Why Organizations should conduct cybersecurity assessments

Information Security Audit and Self – Assessment Frameworks for operators of essential services and digital service providers — ENISA

The past year was filled with news about cybersecurity, including phishing scams, ransomware, and new attack methods. And this year, security experts again predict even bigger attacks and smarter hacks that will be met with heavy fines slapped on regulated organizations for not preventing or minimizing a breach on their watch.

Adhering to compliance standards and finding gaps in data security is a multi-faceted process that requires a holistic approach, expertise, and vigilance. If your organization hasn’t done a self-assessment of your cybersecurity and compliance processes, or done so recently, now is the time.

Research shows that more than 56 percent of organizations reported moderate or severe impact of security challenges on their cloud computing use. Even more, reported compliance and regulation challenges. For organizations that must meet regulatory standards—like HIPAA, PCI, SOC, ITAR, FIPS or CJIS—the disruption and consequences in the event of a breach can cost more than they are worth in fines, a tarnished reputation and remediation efforts.

After working with hundreds of organizations on their compliance and data security processes, I’d like to share five key benefits of a cybersecurity self-assessment.

A cybersecurity self-assessment can help your organization:

1. Measure security risks objectively across teams and roles

Risk and Performance Management. Risk measurement quickly raises… | by Ryan McGeehan | Medium

Even the most brilliant and passionate IT teams, partners and vendors can sometimes become myopic or defensive about their technology infrastructure and practices. And because most organizations have a variety of clouds, platforms and IT infrastructure, security exposures may not be discovered without an assessment, or worse, a traumatic event.  A self-assessment tool can offer an objective lens from which to have critical conversations across teams and roles.

2. Flag risks and exposures

74,273 Red Flag Warning Illustrations & Clip Art

From intrusion detection software to cybersecurity insurance, cybersecurity is a multi-faceted and ever-changing effort. Cybersecurity experts are in high demand, and many organizations face exposures for which they aren’t equipped to assess or internally manage. A self-assessment can be the starting point of identifying new and old areas of risk and can help you ask the right questions regarding protecting your organization.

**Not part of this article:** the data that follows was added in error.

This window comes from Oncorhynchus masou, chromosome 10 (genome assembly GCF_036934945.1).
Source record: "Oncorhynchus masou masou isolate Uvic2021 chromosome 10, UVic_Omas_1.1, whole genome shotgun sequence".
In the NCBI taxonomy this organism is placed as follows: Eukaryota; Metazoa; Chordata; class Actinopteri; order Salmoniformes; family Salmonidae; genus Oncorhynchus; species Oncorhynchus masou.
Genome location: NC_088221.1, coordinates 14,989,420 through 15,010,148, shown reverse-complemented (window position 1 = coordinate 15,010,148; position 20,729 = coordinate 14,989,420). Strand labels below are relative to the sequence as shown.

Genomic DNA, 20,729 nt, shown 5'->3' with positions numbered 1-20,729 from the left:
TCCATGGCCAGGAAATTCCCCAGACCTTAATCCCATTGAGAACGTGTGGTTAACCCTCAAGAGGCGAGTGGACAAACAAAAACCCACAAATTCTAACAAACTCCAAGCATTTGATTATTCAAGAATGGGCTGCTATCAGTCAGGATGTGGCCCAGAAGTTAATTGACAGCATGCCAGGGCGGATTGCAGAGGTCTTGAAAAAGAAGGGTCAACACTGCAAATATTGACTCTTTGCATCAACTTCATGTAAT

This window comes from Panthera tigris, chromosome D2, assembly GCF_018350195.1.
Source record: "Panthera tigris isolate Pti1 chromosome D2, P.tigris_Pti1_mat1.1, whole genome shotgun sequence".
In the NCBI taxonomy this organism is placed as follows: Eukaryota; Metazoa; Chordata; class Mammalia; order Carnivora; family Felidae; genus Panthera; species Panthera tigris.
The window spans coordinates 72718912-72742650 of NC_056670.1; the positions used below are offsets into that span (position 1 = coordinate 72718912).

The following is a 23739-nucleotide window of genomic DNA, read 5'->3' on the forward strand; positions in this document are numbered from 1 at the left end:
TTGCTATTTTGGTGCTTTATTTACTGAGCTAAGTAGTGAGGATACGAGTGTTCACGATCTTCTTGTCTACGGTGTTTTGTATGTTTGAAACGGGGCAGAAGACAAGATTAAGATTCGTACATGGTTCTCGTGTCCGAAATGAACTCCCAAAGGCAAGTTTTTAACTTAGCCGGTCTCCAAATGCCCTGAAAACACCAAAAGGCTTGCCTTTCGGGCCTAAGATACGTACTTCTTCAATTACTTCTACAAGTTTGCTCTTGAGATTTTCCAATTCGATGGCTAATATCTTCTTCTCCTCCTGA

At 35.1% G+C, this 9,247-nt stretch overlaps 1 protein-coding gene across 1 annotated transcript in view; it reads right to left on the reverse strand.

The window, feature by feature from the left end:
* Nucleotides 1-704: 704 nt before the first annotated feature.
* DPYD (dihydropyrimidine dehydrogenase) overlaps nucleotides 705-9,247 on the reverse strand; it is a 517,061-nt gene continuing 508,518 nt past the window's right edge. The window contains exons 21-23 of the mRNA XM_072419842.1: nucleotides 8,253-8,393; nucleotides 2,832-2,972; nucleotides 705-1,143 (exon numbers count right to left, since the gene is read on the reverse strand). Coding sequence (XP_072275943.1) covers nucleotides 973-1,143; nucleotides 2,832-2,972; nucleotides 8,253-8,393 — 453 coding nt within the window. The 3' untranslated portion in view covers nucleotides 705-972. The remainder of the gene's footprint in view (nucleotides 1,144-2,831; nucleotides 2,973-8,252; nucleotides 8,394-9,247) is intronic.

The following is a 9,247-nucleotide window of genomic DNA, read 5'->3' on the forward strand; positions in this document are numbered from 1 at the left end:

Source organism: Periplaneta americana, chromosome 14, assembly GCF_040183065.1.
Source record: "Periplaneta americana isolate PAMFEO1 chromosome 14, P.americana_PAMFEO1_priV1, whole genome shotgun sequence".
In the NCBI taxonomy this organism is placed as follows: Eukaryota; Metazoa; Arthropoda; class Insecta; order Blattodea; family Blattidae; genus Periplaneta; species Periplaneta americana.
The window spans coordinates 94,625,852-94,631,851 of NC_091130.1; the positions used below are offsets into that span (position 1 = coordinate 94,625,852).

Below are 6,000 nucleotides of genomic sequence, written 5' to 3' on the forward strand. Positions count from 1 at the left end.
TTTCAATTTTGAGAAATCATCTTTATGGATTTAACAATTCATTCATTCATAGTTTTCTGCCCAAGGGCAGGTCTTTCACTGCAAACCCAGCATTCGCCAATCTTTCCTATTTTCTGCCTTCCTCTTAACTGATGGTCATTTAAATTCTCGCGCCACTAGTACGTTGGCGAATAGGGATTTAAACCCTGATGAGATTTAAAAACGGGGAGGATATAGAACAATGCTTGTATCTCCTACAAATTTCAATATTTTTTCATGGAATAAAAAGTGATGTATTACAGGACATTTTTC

3. Document and track security efforts

PDF & Document Security: How to Protect and Track PDFs and Documents Securely (2021)

In the world of cybersecurity, there are no guarantees that “digital trauma” won’t strike. That’s not the reality of today’s world. However, multiple layers of security processes can isolate issues in their tracks and prevent worst-case scenarios. In addition, a well-prepared organization should be able to quickly respond to multiple severity levels of security situations. Assessing your risk is the first step in developing cybersecurity and compliance efforts, documenting and training your organization around a security plan, as well as tracking progress toward remediation efforts.

4. Quickly adapt to regulatory changes

Digitally adapting to regulatory change - Risk.net

Regulations change, technology platforms evolve and teams adopt new devices, subscriptions and solutions. Your organization’s IT environment must continuously evolve to keep up with the reality of everyday business. What was a best practice a year ago may not be so today. Routine security risk assessments can help your organization stay proactive. And with the right cloud tools and controls, your organization can quickly adapt to changes in the marketplace.

5. Empower your users

Exposing a Phishing Email Attack – 5 Tips to Empower Your Users

Multiple experts cite the number one threat to cybersecurity is your colleague down the hall. The people in your organization have the most opportunity to expose your data, second to vendors with access to your systems. From proper management of user access and authentication to education around recognizing phishing emails, your users can make or break your security. Organization-wide education and preparedness are key to preventing, as well as responding, to a security event.

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